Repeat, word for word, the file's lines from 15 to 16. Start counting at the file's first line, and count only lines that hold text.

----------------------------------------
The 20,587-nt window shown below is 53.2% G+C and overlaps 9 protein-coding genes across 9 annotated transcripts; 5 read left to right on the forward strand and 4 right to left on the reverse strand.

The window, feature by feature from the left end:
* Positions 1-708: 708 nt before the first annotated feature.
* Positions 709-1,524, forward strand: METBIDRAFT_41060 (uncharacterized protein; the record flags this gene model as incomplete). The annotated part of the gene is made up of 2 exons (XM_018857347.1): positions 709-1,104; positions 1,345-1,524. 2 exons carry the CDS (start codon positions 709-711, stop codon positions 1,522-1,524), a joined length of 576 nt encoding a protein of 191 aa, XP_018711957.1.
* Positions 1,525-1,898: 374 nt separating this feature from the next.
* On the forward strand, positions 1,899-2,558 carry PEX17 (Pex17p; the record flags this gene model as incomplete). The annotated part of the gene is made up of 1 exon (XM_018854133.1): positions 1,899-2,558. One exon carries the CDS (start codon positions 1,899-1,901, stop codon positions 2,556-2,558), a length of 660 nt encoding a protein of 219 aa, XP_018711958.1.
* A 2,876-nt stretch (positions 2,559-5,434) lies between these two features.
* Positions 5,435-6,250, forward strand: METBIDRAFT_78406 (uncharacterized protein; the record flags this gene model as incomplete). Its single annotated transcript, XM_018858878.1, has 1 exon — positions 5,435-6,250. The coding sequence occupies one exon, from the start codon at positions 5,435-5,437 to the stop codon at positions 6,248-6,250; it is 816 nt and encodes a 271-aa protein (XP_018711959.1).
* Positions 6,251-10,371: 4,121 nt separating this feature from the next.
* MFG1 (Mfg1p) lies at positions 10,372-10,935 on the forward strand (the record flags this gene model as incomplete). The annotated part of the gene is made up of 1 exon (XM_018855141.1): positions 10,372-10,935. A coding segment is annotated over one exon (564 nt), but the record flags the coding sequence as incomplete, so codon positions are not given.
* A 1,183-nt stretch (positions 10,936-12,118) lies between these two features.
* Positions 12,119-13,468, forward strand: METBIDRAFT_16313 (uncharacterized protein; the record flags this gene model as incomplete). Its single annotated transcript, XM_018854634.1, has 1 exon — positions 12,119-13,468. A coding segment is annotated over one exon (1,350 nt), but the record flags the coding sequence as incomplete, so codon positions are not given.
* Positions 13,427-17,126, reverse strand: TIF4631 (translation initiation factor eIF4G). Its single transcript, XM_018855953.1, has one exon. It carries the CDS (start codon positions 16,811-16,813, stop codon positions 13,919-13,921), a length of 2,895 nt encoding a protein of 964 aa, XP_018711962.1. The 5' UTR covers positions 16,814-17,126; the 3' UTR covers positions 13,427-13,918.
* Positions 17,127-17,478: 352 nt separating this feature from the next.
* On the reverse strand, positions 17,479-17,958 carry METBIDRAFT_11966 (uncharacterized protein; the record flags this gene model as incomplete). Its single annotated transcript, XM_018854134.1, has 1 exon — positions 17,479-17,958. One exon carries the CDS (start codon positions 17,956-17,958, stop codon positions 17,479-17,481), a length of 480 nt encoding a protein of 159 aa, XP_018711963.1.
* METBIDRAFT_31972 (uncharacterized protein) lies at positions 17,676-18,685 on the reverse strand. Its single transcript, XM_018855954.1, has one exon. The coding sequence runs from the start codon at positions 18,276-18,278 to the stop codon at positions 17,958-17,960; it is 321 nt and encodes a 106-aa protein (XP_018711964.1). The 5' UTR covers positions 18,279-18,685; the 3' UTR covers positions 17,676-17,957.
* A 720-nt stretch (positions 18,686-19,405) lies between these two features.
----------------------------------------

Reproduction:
* On the reverse strand, positions 17,479-17,958 carry METBIDRAFT_11966 (uncharacterized protein; the record flags this gene model as incomplete). Its single annotated transcript, XM_018854134.1, has 1 exon — positions 17,479-17,958. One exon carries the CDS (start codon positions 17,956-17,958, stop codon positions 17,479-17,481), a length of 480 nt encoding a protein of 159 aa, XP_018711963.1.
* METBIDRAFT_31972 (uncharacterized protein) lies at positions 17,676-18,685 on the reverse strand. Its single transcript, XM_018855954.1, has one exon. The coding sequence runs from the start codon at positions 18,276-18,278 to the stop codon at positions 17,958-17,960; it is 321 nt and encodes a 106-aa protein (XP_018711964.1). The 5' UTR covers positions 18,279-18,685; the 3' UTR covers positions 17,676-17,957.